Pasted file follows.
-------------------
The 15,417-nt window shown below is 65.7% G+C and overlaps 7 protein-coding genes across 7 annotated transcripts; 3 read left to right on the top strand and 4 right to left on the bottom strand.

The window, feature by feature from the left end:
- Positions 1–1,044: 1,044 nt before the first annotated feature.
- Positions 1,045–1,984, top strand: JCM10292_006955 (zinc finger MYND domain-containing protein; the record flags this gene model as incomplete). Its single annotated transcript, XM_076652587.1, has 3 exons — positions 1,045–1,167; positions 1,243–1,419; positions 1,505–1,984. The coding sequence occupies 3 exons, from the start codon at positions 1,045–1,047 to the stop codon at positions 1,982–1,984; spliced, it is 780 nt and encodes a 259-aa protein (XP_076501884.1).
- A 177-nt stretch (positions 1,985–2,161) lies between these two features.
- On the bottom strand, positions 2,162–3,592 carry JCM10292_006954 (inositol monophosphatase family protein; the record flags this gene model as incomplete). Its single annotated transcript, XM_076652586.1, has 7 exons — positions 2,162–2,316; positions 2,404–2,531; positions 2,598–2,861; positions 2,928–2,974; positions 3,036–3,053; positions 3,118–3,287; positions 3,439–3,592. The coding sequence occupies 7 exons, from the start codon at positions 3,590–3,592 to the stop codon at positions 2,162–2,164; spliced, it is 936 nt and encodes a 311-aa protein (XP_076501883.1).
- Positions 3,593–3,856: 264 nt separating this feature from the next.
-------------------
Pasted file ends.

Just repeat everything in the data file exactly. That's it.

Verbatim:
The 15,417-nt window shown below is 65.7% G+C and overlaps 7 protein-coding genes across 7 annotated transcripts; 3 read left to right on the top strand and 4 right to left on the bottom strand.

The window, feature by feature from the left end:
- Positions 1–1,044: 1,044 nt before the first annotated feature.
- Positions 1,045–1,984, top strand: JCM10292_006955 (zinc finger MYND domain-containing protein; the record flags this gene model as incomplete). Its single annotated transcript, XM_076652587.1, has 3 exons — positions 1,045–1,167; positions 1,243–1,419; positions 1,505–1,984. The coding sequence occupies 3 exons, from the start codon at positions 1,045–1,047 to the stop codon at positions 1,982–1,984; spliced, it is 780 nt and encodes a 259-aa protein (XP_076501884.1).
- A 177-nt stretch (positions 1,985–2,161) lies between these two features.
- On the bottom strand, positions 2,162–3,592 carry JCM10292_006954 (inositol monophosphatase family protein; the record flags this gene model as incomplete). Its single annotated transcript, XM_076652586.1, has 7 exons — positions 2,162–2,316; positions 2,404–2,531; positions 2,598–2,861; positions 2,928–2,974; positions 3,036–3,053; positions 3,118–3,287; positions 3,439–3,592. The coding sequence occupies 7 exons, from the start codon at positions 3,590–3,592 to the stop codon at positions 2,162–2,164; spliced, it is 936 nt and encodes a 311-aa protein (XP_076501883.1).
- Positions 3,593–3,856: 264 nt separating this feature from the next.